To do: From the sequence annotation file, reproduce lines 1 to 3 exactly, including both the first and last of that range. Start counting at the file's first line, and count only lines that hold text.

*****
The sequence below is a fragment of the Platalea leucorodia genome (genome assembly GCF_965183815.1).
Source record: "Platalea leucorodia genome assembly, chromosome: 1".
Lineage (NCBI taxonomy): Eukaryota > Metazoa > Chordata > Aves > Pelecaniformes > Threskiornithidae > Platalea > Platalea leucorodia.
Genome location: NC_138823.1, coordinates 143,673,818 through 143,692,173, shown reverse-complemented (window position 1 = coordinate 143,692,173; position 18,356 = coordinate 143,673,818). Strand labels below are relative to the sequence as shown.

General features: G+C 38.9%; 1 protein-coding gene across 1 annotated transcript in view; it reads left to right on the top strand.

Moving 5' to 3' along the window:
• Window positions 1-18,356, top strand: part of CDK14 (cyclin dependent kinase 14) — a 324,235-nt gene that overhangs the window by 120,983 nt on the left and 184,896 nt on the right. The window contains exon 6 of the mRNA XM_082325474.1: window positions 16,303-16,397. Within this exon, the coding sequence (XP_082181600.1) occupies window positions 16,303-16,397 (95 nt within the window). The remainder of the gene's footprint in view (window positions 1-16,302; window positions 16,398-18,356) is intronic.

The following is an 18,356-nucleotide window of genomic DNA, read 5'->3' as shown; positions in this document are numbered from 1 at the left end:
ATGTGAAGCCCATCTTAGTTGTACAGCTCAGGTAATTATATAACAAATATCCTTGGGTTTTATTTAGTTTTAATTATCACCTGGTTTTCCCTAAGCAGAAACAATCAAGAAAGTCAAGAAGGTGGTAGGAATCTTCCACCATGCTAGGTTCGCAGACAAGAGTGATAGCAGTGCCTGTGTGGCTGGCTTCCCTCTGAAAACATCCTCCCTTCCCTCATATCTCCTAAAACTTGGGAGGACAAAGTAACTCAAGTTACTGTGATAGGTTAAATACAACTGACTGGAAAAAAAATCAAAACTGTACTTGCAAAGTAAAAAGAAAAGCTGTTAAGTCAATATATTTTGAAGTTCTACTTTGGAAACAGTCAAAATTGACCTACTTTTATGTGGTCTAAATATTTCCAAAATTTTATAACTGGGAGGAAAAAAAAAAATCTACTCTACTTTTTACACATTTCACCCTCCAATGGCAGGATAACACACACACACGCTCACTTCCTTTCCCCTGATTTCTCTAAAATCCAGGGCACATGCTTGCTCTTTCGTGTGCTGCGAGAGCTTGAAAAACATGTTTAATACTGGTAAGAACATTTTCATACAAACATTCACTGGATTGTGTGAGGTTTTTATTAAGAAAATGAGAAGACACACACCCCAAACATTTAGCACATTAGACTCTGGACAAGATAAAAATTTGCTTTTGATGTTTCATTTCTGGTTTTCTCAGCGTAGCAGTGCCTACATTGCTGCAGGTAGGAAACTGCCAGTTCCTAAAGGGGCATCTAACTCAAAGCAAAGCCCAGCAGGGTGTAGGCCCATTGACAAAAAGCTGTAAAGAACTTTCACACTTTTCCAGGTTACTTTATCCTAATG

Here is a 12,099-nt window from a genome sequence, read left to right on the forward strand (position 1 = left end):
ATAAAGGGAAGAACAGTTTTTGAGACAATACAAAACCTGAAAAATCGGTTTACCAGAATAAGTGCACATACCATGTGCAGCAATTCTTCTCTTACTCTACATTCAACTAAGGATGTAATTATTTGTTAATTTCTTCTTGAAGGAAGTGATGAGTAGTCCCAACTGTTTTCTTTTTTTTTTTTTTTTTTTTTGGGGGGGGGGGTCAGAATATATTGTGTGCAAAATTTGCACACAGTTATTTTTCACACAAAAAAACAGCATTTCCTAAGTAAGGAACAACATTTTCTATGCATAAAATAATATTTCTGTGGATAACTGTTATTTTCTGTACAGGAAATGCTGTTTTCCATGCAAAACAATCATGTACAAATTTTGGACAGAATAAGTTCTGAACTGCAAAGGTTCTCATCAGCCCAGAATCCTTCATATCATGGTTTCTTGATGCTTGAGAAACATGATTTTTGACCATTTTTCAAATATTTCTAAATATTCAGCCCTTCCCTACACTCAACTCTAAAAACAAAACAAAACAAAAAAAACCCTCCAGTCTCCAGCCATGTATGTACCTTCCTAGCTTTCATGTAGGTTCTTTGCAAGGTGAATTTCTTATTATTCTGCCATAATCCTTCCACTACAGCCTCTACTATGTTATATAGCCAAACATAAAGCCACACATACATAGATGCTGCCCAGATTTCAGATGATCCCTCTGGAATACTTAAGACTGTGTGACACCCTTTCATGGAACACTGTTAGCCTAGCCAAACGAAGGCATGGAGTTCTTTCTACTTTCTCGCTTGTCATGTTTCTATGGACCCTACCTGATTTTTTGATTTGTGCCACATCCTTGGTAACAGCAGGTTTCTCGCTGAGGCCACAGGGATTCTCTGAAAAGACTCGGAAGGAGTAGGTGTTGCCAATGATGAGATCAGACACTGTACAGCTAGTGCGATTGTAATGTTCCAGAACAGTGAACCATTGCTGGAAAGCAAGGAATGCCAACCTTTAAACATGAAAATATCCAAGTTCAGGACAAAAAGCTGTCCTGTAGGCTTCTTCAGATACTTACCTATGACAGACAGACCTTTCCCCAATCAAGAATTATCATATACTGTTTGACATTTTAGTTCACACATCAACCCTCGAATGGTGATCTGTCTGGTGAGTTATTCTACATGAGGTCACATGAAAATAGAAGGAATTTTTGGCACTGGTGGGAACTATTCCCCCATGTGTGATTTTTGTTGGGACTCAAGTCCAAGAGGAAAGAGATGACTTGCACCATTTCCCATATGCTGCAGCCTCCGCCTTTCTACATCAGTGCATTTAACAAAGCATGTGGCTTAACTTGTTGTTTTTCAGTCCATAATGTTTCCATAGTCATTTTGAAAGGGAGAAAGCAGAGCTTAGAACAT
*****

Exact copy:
The sequence below is a fragment of the Platalea leucorodia genome (genome assembly GCF_965183815.1).
Source record: "Platalea leucorodia genome assembly, chromosome: 1".
Lineage (NCBI taxonomy): Eukaryota > Metazoa > Chordata > Aves > Pelecaniformes > Threskiornithidae > Platalea > Platalea leucorodia.